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OFIR Shuts Down Ann Arbor Serial Scam Artist's $5 Million Ponzi Scheme


Agency puts an end to Mark Carpenter’s multiple investment scams

FOR IMMEDIATE RELEASE
March 4, 2010
Contact: Jason Moon 517-335-1700
http://twitter.com/midifs

LANSING – The Office of Financial and Insurance Regulation (OFIR) announced today that it has put an end to a multi-million dollar Ponzi scheme run by Ann Arbor’s Mark Carpenter. OFIR found that Carpenter, through his company TGBG Financial, violated the state’s Uniform Securities Act and the agency ordered him to cease and desist from the sale of unregistered securities products. OFIR determined that Carpenter sold investment products that were not registered with the state.  

"This was a multi-headed Ponzi hydra," OFIR Commissioner Ken Ross said. "Bank records indicate that Carpenter got scammed and then set up his own scam. We found fraud within fraud involving working people who were robbed of their life savings. These were not high rollers.”

From June, 2007 through October, 2008, Carpenter was employed with CUSO Financial Services and was registered with OFIR as a securities agent associated with CUSO, a broker-dealer firm that is also registered with OFIR. His principal place of business was at MidWest Financial Credit Union (MFCU) located in Ann Arbor where CUSO maintained a securities branch office inside the credit union. OFIR has also issued orders seeking to revoke Carpenter’s securities and insurance licenses.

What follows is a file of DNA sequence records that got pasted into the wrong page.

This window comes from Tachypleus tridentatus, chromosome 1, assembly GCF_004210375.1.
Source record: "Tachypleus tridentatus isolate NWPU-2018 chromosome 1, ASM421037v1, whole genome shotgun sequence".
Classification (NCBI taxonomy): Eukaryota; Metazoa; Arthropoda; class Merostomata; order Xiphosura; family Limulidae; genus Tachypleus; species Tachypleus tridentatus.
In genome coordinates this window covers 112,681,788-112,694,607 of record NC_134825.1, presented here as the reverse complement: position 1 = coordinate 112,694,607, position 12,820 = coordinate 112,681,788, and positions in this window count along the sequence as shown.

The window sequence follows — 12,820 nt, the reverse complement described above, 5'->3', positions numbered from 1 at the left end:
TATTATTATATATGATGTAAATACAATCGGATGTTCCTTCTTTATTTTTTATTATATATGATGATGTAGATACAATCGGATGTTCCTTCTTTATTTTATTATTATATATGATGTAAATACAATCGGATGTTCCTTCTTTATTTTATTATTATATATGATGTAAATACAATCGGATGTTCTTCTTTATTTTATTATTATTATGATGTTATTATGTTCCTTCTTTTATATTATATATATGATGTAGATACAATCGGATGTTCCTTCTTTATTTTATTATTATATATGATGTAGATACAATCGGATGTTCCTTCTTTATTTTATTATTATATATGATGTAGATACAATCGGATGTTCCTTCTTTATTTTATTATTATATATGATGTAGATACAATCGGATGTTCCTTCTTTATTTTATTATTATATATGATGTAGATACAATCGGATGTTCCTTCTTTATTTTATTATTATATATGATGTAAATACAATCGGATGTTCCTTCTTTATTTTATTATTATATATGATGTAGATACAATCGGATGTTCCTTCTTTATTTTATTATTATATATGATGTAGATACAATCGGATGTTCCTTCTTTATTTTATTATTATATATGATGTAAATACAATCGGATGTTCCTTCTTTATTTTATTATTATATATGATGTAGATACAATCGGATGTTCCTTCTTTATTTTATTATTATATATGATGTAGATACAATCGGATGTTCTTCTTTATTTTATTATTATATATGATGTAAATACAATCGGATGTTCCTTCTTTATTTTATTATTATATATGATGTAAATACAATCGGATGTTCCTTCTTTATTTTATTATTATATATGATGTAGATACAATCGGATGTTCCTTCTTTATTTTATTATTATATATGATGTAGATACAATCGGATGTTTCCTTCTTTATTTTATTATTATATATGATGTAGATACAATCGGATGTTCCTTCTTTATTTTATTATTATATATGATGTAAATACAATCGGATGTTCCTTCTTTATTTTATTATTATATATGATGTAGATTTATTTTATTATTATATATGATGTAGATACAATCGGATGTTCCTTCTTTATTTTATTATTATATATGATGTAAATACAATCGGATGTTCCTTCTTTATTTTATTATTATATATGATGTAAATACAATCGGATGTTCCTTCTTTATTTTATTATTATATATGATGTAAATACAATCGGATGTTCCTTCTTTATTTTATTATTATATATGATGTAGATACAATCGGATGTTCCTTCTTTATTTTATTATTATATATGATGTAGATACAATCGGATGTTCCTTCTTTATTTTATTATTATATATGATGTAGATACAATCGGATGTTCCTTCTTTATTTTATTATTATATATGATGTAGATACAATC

An OFIR investigation found that in December 2007, Carpenter became directly involved in a multi-level crude oil bond Ponzi scheme operated by Michael Winans, Jr. OFIR announced today that it has issued a separate cease and desist order against Winans, several other individuals and numerous business entities related to the Ponzi scheme. In January 2008, Carpenter created TGBG, which stands for To God Be Glory, for the sole purpose of accepting funds to invest in the Winans Ponzi scheme. To read OFIR’s order against Winans, visit: http://www.michigan.gov/documents/dleg/Winans_10-7597_313347_7.pdf

Carpenter solicited the crude oil bond as if it were a legitimate investment to his CUSO and MFCU clients.

OFIR identified at least 12 investors were also MFCU members. Each one of them issued one or more MFCU personal checks to invest with TGBG. Likewise, at least 20 of TGBG’s investors were also CUSO clients. Carpenter, through TGBG, transferred over $700,000 in investor funds into the Winans scam. During the same time frame, TGBG received over $670,000 on checks drawn from the Winans Foundation and several affiliated for-profit entities principally owned by Mike Winans.

From several bank accounts held by TGBG, Carpenter returned to investors a small portion of their investment. However, Carpenter transferred large sums of money to his personal bank accounts, paid his living expenses, paid TGBG’s business expenses and paid his friend James Smith, who introduced him to Winans, and Smith’s businesses outrageous returns on their investments. None of the investors from MFCU or CUSO received such exorbitant returns.